Campbelltown Arts Centre, Sydney.
7 January 2022.
Mirage premiered at the Campbelltown Arts Centre on 7 January. It was originally intended to run as a part of Sydney Festival 2022 but withdrew from the festival at the last minute due to a protest on funding issues with the festival, which multiple artists have boycotted this year.
Mirage is choreographed and directed by Martin del Amo, in collaboration with Dance Artist Miranda Wheen. Mirage is a shared solo, that explores the concepts of mirages, optical illusion, memory, in metaphor. It is strongly influenced by the musical accompaniment piano and string quartet by avant-garde composer Morton Feldman, which is performed live by the Enigma Quartet and pianist Sonya Lifschitz.
The work is set on a bare, striking, white stage with white walls, with the musicians seated upstage, behind a see-through white curtain. The musical accompaniment and setting, along with the lighting (designed by Rowena Macneish), are probably the most outstanding aspects of the work. They set the atmosphere, and it was an absolute treat to have live accompaniment with such skill, and the lighting had such an intuitive voice about it, bringing out all the beautiful aspects of a sparse stage with solo dancers.
For the most part, del Amo and Wheen alternate in the space, with the end section having them in the space together, but never openly relating to each other, hence the concept of shared solo. They dress almost identical (Wheen’s top a slightly lighter shade that del Amo’s), in earthy tones and white runners. The work opens with del Amo, exploring his proximal space, starting small and slowly building up. It stays at the same pace the entire work, as we watch him explore the space around him. It is the same with Wheen. There is no light and shade, just a measured-type pace throughout the 80-minute work. They move in a light, relaxed and curious feel that is maintained throughout the work, in a meditative-like state. Exploring familiar and unfamiliar movements and pathways, always focused, always considering, del Amo and Wheen bring a bare-bones work that breaks each moment down and sits in the centre of each contemplation, weaving, exploring, repeating, mirroring, revisiting.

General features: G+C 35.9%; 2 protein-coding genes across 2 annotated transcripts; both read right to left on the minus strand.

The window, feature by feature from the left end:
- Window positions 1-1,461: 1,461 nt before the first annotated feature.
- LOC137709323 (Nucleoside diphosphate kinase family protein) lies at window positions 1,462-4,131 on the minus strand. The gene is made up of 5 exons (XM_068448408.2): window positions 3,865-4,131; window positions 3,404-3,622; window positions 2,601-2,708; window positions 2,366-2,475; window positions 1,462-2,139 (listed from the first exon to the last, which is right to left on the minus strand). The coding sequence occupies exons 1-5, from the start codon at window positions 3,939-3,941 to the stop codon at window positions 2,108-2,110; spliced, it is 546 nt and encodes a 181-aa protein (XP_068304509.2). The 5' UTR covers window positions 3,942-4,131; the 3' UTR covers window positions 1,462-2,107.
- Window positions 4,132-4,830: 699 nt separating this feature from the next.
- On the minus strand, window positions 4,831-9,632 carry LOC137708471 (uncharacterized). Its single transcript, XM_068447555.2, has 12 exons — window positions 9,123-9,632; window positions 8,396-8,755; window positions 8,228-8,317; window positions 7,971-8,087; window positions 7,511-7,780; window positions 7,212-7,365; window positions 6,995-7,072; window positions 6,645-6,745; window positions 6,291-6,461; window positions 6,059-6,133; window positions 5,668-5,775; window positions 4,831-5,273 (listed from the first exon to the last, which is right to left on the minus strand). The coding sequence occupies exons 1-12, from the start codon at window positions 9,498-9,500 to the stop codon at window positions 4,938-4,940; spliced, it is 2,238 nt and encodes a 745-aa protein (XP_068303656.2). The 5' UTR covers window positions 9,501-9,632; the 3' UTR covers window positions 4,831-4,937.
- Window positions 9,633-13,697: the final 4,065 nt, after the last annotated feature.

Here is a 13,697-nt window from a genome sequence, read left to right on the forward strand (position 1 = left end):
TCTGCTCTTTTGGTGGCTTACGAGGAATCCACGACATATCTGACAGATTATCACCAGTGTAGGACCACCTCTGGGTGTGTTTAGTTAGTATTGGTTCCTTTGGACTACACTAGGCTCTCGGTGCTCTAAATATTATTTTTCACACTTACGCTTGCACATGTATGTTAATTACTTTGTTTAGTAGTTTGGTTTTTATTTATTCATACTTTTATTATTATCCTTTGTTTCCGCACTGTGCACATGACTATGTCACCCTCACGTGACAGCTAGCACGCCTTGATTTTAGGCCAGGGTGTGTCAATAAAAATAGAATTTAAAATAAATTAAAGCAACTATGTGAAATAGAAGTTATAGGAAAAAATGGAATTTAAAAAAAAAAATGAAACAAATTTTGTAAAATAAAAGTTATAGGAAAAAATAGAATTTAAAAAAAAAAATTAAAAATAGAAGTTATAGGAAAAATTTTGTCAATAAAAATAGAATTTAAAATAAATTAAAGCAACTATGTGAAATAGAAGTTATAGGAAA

In some ways, watching someone explore their space is mesmerising. On the other hand, there is a certain stamina required to watch a work like this, and it is not for the casual dance audience. Eighty mintues of almost mind-numbing regularity, nothing fast, nothing slow, just measured movement, a signature of modality that often follows del Amo throughout his body of work. It felt we were in a slow-moving painting, a work that requires an extremely high level of maturity from the performers, and likewise the audience.
It will be a different experience each performance, with del Amo and Wheen alternating in which parts they perform, somewhat referencing a Cunningham-esque choreographic/performance experience. For a slow-burn work that moves at a pace to allow for breath, processing, and nothing too fast or overwhelming to the senses, this is one to watch.
By Linda Badger of Dance Informa.